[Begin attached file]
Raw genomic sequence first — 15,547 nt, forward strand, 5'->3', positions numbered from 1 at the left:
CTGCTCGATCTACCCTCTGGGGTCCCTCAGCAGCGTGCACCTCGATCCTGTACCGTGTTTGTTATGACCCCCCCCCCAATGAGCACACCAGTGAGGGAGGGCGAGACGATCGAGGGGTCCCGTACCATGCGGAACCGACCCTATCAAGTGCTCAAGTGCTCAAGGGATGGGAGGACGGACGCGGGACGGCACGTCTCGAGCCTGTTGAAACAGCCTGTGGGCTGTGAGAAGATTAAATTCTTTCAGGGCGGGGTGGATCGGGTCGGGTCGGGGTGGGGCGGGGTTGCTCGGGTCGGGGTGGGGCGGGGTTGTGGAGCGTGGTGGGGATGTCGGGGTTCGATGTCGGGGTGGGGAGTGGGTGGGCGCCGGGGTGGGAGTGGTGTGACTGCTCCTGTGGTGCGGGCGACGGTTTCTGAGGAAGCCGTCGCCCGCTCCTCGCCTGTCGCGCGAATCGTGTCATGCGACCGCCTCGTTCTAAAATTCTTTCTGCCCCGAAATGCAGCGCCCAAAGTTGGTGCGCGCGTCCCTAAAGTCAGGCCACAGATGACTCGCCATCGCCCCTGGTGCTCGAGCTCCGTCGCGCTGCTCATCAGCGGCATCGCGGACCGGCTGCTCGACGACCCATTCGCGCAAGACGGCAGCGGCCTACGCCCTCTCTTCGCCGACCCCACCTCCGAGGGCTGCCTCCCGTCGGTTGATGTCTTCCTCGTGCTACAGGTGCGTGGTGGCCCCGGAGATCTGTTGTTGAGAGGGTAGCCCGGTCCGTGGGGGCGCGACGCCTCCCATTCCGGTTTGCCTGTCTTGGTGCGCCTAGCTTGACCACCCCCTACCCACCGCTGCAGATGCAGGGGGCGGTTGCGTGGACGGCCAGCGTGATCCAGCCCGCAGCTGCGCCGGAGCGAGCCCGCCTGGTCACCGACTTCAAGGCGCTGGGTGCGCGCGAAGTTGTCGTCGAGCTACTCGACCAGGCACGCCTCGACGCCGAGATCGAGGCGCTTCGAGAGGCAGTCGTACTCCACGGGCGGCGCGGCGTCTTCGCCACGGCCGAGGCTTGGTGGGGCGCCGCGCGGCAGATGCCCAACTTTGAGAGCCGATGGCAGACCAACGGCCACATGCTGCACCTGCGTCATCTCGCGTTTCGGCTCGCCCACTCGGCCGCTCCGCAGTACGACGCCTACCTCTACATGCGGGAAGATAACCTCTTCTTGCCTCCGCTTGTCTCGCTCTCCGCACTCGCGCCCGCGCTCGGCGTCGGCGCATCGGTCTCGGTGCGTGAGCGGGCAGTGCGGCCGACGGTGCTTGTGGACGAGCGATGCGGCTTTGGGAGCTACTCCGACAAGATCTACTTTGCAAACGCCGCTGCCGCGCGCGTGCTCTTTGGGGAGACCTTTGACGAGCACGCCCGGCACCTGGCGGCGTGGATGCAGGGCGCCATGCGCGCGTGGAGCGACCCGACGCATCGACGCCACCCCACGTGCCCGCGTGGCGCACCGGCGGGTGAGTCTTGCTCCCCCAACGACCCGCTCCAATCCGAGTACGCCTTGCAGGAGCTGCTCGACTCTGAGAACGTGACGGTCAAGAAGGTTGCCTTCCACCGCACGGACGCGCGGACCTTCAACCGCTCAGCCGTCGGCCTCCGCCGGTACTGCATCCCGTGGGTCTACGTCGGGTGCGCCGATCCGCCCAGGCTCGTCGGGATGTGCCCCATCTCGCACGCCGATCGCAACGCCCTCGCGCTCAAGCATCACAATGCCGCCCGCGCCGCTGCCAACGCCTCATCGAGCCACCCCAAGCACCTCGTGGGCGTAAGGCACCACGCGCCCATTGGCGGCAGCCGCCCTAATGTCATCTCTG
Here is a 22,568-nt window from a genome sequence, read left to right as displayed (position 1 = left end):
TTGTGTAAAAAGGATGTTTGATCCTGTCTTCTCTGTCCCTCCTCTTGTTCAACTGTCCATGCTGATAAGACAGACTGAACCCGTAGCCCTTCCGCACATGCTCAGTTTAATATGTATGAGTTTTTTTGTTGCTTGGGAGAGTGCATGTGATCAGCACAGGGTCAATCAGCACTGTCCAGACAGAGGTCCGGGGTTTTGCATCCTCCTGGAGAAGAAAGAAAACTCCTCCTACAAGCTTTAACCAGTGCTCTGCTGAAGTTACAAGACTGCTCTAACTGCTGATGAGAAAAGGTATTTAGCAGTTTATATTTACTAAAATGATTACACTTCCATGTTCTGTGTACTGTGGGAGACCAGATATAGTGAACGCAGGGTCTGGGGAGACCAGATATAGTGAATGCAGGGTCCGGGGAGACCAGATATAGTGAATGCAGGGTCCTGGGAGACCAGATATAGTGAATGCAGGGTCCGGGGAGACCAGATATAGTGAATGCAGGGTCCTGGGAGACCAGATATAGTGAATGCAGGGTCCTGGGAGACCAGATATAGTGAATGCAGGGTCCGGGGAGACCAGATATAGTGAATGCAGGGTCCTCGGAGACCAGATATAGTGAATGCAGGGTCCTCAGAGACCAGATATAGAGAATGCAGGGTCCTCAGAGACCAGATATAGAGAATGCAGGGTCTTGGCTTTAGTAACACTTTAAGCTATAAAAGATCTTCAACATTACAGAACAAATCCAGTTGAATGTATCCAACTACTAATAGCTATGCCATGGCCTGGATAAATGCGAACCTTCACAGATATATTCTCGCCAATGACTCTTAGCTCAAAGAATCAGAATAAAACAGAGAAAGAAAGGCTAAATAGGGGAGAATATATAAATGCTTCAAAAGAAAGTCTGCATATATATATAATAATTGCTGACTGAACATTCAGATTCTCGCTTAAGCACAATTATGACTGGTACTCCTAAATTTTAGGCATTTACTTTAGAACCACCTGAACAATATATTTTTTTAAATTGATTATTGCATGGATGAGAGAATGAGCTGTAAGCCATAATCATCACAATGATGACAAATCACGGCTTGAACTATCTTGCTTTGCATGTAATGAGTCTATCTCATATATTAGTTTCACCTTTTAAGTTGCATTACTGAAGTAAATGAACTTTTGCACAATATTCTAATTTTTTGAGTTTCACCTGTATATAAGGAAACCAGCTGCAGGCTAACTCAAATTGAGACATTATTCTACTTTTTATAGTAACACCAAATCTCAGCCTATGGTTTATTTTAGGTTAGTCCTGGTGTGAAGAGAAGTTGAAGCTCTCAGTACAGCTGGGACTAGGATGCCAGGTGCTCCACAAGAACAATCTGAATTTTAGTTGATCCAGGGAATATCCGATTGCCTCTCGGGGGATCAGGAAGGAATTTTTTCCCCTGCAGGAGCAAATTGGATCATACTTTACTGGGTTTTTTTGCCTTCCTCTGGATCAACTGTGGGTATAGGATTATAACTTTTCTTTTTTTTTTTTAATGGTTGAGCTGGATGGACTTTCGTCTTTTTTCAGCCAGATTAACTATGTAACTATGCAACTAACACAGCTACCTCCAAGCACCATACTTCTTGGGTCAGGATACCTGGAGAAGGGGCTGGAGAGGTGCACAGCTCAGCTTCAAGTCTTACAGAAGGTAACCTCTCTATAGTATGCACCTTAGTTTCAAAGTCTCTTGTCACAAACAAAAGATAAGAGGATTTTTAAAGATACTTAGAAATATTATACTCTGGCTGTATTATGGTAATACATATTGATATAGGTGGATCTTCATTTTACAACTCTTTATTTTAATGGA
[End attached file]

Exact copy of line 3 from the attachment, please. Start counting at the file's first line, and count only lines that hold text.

Here is a 22,568-nt window from a genome sequence, read left to right as displayed (position 1 = left end):